I survived the Venice Marathon and it was certainly a case of mind over matter. Running this race was all about preparing and controlling the body and when the body said “no”, the mind pushed on. I haven’t quite come to any conclusions from this experience. It was amazing and I have never felt such a natural high and sense of accomplishment. It was a very solitary achievement but one that taught me many things about myself, about my strengths and weaknesses. I am much stronger than I thought.
Yes, I imagine marathon running is a lot like fasting from a chemical and psychological perspective. However, for now I am entirely unprepared to give up food and wine. That experience will have to wait.
I am off to run the Venice Marathon. This is my first crack at this crazy race and I am sure it is going to be an experience of a lifetime no matter what happens. It has been a long lonely road and I am glad it is coming to an end.
Believe me, I won’t be going on a fast any time soon (I don’t think I have enough self discipline). However, this is a subject I have been reading and thinking about this last week. People all over the world fast for different reasons: spiritual, health and eating disorders. I have even seen fasting compared to running a marathon, where physical limitations must be overcome by the mind. Fasting is said to create a state of euphoria that is medically documented and scientifically explained by the changes that occur in the chemistry of our bodies. It is interesting that through fasting the body, the thing that ties us to the physical world, helps the individual reach a higher plane (spiritual or mental). There is something contradictory about fasting in this respect: deprivation (absence) creates greater presence.
For some interesting reading on fasting, check out this article in the Guardian that looks at Ramadan fasting from a nutritional perspective. The author asks if breaking the fast each day with sweets and rich foods is really a healthy practice. In addition, if Ramadan is about self control, what does this end of the day gorging say? I am not sure how well I would do after a 12-hour fast.
Another recent article by Judith Thurman looks at American spas where the rich go to starve themselves. I was happy to see an article on fasting as part of the New Yorker food issue. For me the spa phenomenon in North America underlines our societies obsession and discontent with our bodies. Some people call this a holiday. I tried to stop drinking coffee for a week and I thought I was going to die.
It’s bittersweet. Sometimes I want to scream and shout, throw things and just leave. However, there are moments when simple pleasures win my heart: a leisurely lunch and a fabulous bottle of wine shared with friends; the glint of passion in a farmer’s eye as he explains the history of a nearly forgotten fruit he has lovingly cultivated; or the bus driver who drops me off at my door after a hard day at work. All of this keeps me coming back for more, even after having left two years ago with no intention of coming back.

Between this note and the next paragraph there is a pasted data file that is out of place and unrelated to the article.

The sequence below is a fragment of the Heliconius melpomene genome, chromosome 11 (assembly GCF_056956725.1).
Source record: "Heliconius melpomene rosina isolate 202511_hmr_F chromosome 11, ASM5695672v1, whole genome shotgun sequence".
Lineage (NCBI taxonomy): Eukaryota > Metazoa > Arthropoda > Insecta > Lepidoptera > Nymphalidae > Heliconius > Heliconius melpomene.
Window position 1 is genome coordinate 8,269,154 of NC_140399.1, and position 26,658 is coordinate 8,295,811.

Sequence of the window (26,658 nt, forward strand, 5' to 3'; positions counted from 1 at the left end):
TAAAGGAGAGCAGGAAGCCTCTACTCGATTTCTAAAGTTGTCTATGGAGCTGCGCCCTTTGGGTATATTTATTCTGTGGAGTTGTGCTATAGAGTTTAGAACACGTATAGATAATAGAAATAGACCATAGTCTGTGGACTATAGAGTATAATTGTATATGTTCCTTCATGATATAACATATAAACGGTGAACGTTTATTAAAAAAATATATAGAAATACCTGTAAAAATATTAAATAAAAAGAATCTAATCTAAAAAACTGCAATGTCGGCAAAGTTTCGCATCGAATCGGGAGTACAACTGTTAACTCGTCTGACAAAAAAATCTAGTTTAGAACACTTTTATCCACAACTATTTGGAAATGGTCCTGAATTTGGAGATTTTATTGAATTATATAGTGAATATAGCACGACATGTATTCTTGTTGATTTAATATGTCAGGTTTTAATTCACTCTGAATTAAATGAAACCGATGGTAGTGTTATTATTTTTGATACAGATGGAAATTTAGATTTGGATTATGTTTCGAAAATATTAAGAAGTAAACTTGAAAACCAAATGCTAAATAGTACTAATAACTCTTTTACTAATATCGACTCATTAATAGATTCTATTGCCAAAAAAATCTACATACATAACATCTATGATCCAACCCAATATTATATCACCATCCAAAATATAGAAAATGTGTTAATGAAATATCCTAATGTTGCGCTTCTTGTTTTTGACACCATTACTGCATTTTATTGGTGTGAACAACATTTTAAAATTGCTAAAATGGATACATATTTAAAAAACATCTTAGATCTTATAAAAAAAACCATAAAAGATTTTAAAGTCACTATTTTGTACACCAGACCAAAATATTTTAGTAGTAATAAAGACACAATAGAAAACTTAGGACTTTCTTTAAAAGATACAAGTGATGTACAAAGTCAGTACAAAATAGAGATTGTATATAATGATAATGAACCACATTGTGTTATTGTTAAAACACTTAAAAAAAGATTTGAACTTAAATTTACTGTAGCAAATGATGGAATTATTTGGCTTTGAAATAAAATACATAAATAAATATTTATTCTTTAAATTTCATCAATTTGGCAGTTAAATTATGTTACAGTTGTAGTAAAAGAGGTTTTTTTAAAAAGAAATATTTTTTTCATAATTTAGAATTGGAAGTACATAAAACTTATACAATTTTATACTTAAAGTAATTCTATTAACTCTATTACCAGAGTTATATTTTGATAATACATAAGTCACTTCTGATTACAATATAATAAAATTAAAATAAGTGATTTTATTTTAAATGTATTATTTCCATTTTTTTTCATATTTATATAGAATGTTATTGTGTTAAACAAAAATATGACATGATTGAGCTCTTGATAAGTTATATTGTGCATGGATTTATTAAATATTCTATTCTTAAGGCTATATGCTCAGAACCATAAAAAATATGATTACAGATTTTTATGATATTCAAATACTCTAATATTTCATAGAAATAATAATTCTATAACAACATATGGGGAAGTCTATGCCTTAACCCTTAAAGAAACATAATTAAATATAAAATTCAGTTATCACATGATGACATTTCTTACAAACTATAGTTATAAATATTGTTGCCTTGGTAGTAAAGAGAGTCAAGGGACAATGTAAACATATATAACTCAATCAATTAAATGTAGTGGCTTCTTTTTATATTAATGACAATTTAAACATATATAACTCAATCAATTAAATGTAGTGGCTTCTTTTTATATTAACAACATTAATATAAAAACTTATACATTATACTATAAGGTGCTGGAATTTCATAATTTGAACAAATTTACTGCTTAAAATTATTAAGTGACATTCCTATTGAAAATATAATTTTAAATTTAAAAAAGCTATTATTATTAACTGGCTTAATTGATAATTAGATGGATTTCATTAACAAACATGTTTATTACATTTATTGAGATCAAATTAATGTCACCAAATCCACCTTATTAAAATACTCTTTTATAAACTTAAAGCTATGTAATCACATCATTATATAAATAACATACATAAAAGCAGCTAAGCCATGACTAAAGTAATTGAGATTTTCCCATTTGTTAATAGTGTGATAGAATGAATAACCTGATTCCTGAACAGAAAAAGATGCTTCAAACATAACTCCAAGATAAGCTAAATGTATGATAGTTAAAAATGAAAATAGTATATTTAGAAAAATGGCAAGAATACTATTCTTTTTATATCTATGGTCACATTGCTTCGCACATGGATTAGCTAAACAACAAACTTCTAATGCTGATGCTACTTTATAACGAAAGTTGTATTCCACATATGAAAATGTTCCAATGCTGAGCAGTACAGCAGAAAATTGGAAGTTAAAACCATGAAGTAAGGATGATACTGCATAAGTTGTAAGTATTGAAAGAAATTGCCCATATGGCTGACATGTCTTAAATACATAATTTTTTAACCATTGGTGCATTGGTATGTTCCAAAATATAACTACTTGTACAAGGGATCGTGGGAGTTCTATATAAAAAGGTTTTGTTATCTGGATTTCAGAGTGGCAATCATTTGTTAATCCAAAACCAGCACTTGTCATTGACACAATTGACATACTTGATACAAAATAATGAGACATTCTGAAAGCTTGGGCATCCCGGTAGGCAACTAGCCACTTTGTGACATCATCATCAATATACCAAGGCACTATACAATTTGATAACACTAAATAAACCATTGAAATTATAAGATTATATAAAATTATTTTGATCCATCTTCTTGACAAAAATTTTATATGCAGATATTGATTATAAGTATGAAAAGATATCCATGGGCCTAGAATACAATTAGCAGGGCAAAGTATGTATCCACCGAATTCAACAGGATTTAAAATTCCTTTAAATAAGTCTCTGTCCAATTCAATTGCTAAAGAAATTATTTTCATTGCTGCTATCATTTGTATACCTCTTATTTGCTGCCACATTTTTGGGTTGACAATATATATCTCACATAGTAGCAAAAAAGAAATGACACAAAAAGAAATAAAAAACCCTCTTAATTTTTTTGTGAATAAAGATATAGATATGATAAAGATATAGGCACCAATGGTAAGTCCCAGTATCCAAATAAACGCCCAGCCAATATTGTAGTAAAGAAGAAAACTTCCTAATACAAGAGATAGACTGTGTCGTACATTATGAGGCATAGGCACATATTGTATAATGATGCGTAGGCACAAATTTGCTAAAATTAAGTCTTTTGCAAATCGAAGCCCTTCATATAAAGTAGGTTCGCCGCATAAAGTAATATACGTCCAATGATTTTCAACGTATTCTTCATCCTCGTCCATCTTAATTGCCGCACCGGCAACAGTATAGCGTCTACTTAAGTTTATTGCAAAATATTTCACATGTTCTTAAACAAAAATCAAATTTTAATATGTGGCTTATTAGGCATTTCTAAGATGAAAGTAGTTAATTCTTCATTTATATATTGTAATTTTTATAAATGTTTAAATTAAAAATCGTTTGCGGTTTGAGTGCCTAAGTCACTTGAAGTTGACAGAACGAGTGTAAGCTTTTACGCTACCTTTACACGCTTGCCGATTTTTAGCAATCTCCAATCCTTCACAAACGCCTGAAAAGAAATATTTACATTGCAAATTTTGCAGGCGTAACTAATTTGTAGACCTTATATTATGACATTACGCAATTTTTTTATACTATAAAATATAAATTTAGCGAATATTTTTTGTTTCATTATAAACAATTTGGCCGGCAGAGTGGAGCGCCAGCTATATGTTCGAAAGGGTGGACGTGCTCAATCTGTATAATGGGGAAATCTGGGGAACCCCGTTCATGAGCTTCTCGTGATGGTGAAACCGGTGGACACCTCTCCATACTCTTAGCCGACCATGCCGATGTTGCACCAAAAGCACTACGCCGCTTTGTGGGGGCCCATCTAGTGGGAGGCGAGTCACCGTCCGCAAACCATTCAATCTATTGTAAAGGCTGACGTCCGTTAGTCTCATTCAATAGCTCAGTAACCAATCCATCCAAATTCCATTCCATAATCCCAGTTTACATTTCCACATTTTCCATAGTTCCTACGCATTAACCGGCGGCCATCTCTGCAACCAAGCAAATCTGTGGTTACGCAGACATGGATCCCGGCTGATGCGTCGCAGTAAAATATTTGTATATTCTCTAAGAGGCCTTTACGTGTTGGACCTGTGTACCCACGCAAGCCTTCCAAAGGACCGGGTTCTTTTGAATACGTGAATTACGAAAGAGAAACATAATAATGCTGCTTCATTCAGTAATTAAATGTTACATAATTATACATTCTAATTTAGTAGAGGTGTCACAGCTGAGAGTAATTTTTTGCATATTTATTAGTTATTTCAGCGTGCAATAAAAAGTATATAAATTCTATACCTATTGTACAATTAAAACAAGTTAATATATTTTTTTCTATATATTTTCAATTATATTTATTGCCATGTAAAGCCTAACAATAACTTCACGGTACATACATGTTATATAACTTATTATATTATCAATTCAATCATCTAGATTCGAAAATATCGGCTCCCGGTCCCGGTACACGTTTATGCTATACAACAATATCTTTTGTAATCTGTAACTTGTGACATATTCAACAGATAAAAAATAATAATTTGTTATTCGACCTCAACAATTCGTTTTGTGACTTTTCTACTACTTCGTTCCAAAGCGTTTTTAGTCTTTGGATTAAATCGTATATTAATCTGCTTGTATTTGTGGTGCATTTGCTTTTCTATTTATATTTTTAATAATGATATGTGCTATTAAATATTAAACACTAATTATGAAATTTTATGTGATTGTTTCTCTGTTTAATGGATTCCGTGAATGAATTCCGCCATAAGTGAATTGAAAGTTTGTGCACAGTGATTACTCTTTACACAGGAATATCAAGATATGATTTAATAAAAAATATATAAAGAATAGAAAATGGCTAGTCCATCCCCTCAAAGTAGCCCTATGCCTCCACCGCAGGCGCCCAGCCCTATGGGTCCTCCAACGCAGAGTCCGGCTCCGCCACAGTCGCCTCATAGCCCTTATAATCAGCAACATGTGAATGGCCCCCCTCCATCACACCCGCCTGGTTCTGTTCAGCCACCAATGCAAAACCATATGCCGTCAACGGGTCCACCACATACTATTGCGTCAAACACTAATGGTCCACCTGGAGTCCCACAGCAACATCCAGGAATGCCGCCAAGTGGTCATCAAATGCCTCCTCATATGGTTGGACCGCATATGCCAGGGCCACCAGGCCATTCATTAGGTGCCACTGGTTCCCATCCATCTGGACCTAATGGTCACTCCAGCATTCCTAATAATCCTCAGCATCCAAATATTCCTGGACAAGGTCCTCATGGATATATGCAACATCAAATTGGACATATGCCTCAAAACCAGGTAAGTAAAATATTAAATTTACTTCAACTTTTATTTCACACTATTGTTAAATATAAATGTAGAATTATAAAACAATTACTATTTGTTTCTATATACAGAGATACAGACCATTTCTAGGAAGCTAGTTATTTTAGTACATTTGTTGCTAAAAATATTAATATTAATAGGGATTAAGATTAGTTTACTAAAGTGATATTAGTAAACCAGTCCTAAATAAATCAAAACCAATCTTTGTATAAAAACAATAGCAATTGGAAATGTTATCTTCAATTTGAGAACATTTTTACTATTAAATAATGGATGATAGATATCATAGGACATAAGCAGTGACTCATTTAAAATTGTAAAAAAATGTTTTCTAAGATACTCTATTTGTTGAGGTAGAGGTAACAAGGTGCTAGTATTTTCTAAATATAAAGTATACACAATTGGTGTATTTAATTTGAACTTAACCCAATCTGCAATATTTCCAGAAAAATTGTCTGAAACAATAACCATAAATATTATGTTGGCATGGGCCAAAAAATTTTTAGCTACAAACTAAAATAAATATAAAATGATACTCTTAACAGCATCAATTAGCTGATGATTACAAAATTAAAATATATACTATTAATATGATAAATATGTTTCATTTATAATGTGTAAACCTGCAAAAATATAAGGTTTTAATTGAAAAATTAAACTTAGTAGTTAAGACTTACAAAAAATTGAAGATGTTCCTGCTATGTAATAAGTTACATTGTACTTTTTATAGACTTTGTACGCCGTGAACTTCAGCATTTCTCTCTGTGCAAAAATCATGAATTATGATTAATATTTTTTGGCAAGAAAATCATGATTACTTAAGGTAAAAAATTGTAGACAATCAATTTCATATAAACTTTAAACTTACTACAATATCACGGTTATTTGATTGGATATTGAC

My relationship with Italy is dysfunctional, passionate and largely irrational, like so many great love affairs. I know I am not the only one who has lived this kind of experience, but it is interesting that my most troubled relationships are with places and not people. On the bus back from Pollenzo last night, Allyson and I were discussing this phenomenon. It would seem that at the University of Gastronomic Sciences there other troubled lovers of this complex, un po stronza but lovely country. Italia, we are trying to love you but it is not always easy!
As I was walking home tonight through the streets of Bra, I saw a man closing the door of a transport truck and I noticed it was filled with Styrofoam boxes like the ones used to transport mozzarella. I stopped and asked him if by chance he was selling cheese. He responded that indeed he was! I asked him what he had and he showed me a great selection of burrata and bocconcini. I selected a bag of bocconcini and, as I hand over my 6 euros, I asked the vendor where he got his cheese. He told me that each Thursday he drove up from Caserta, in the province of Campania (not far from Naples), to sell fresh mozzarella di bufala and other products from the south of Italy. This is a good thing and I love that you can find such amazing things just walking down the street here in Piedmont.
I got home and barely took off my coat before tearing into the bag of bufala. Was this the real thing? Good mozzarella di bufala is almost impossible to find outside of southern Italy and it generally doesn’t travel well. It must be kept at a cool temperature but not too cold because that is when it becomes a rubbery ball you could play tennis with (much like most mozzarella you find in North America). I could not wait: I popped a little bocconicino into my mouth and bit down on the spongy cheese that oozed its lovely milkiness immediately. This is one of the best tactile, taste sensations in the world. Eureka! This was the real thing and damn was it good.
Someone once told me the story of bufala. This is a popular milk producing animal in southern Italy because it is extremely faithful to the person who regularly milks it. Apparently, if a stranger tries to milk a bufala, it gets quite violent. This is considered a real positive in southern Italy, where all types of theft are a major issue.
While I was on Vancouver Island this summer, I heard that there is a farm that is raising water buffalo (see photo above) and producing mozzarella. I haven’t tried their cheese but this is a very interesting development. Please let me know if anyone reading this blog has had the pleasure.